City election officials enlisted the firm behind the Brooklyn absentee ballot bungle to handle an elaborate do-over even as Gov. Andrew Cuomo called Wednesday for a simpler approach aimed at fending off White House attacks on mail-in voting. 

Earlier this week, Phoenix Graphics sent out a print run of 100,000 absentee ballots that included an untold number with return envelopes that included the wrong voters’ names, addresses and bar code IDs. Most of the botched ballots went to Brooklyn, with a much smaller number — 800 — winding up with voters in Nassau County, L.I.

The upstate company, which apparently scrambled voter information data sent by the city Board of Elections because of a failure to update software, plans to mail whole new ballot packages to affected would-be voters at the board’s behest.

But Cuomo, who has no control over the city BOE, called for merely sending corrected envelopes instead. “There is nothing wrong with the actual ballots and sending 100,000 duplicate ballots seems to be an over-correction,” said Richard Azzopardi, a spokesperson for Cuomo.

The governor and others fear resending the same ballots to people who may have already filled them out and returned them could give ammunition to President Donald Trump’s attacks on mail-in voting, which will play a huge role in the pandemic-clouded Nov. 3 election.

“They’re all confused, all mixed up,” Trump told reporters Wednesday. “Now they say they’re going to redo them. Well, what are they going to do with 100,000 ballots that have already been sent? This is exactly what I’m talking about.”

In response to Trump’s remarks, several New York politicians Wednesday emphasized that Phoenix Graphics’ error should not seed mistrust in absentee ballots — and promised the affected voters would get new ballots well before Election Day.

“This is yet another lie and a blatant attempt to suppress the vote,” Mayor Bill de Blasio tweeted. “He’s scared he can’t win fairly so he’s doubling down on cheating.”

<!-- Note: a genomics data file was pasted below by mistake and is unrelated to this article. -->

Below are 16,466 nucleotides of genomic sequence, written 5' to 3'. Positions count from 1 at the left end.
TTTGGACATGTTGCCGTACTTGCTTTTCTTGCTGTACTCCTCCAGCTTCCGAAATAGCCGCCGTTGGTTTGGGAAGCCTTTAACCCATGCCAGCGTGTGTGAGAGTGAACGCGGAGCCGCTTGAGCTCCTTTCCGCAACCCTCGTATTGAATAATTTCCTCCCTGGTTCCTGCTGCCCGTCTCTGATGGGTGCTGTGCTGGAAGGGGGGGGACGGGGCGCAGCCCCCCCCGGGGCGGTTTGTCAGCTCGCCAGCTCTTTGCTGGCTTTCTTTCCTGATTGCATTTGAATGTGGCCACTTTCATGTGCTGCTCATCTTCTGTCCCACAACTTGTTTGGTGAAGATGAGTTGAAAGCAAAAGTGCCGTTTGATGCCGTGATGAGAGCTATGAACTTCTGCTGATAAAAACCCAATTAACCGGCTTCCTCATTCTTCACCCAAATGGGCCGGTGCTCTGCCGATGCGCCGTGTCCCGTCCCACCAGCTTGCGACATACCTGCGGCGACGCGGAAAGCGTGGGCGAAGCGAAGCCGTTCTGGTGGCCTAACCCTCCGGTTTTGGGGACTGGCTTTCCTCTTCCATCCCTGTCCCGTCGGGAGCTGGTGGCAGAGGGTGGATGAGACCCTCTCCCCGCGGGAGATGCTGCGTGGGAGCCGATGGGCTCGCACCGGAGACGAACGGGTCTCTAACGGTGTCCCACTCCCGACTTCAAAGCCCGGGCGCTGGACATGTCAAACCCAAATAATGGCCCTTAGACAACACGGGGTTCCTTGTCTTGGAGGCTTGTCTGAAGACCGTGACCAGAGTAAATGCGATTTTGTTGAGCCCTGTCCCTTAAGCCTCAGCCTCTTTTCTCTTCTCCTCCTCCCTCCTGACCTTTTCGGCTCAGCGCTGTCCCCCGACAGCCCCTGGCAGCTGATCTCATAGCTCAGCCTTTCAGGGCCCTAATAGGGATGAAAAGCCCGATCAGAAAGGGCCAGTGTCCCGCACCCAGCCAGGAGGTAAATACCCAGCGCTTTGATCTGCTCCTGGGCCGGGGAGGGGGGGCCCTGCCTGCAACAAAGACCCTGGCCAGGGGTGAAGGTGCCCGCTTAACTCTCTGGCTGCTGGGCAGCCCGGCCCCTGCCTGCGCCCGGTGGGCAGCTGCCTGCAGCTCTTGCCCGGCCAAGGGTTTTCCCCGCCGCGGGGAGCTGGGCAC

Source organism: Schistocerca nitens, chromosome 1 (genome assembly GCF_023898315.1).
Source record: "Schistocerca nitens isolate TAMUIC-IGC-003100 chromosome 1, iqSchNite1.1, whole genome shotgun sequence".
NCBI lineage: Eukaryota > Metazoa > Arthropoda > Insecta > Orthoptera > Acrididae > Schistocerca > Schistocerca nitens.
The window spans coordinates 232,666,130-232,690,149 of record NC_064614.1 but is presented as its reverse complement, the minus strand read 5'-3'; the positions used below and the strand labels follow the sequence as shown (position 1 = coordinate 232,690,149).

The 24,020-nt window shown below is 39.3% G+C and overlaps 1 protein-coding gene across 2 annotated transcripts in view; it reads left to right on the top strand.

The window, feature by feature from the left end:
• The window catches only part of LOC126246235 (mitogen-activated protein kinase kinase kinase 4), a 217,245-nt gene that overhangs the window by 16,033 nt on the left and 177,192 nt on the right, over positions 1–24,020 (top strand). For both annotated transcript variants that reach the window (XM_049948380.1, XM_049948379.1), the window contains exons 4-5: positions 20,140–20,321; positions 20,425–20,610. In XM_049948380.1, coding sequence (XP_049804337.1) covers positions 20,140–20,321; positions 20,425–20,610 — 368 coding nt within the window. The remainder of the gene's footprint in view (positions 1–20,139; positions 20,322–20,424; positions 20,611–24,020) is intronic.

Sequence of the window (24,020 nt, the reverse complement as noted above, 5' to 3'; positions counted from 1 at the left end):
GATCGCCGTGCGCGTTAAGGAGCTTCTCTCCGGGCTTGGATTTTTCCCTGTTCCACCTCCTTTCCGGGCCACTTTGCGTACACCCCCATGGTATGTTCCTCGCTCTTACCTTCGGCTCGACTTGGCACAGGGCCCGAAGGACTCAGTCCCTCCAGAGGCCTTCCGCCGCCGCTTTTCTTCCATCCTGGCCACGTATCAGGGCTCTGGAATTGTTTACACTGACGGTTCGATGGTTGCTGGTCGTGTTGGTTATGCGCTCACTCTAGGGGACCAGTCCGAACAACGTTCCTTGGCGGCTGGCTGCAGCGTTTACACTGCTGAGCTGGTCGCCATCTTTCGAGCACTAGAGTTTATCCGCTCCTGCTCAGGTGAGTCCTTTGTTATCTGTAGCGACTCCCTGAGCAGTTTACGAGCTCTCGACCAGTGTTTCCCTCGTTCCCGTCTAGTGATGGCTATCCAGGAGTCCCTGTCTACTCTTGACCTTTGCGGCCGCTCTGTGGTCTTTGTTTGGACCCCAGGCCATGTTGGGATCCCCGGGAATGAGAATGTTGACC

‘We Have to Get This Right’

Meanwhile, players on both sides of the political aisle worried the debacle could affect the competitive race in the 11th Congressional District, which includes Staten Island and part of southern Brooklyn. Freshman Democratic incumbent Max Rose is engaged in a tight swing-district contest with Republican Assemblymember Nicole Malliotakis.

“Are we going to lose that chunk of voters in that area?” asked Assemblymember Rodneyse Bichotte, who is also chair of the Kings County Democratic Party. “So we have to get this right.”

Brooklyn Assemblymember Rodneyse Bichotte Credit: New York State Assembly

On Wednesday, Phoenix Graphics issued a brief statement that did little to explain what went wrong. Phoenix CEO Sal DeBiasi claimed the firm experienced “mechanical insertion issues for Kings County and Nassau County. We estimate this affected less than 1 percent of ballots.”

DeBiasi did not respond to repeated calls, messages and emails from THE CITY seeking an explanation for the blunder. 

As THE CITY reported Tuesday, the Rochester-based firm favors Republicans in its campaign donations, with $75,000 of its $109,000 in campaign checks going to GOP candidates and committees over the last decade.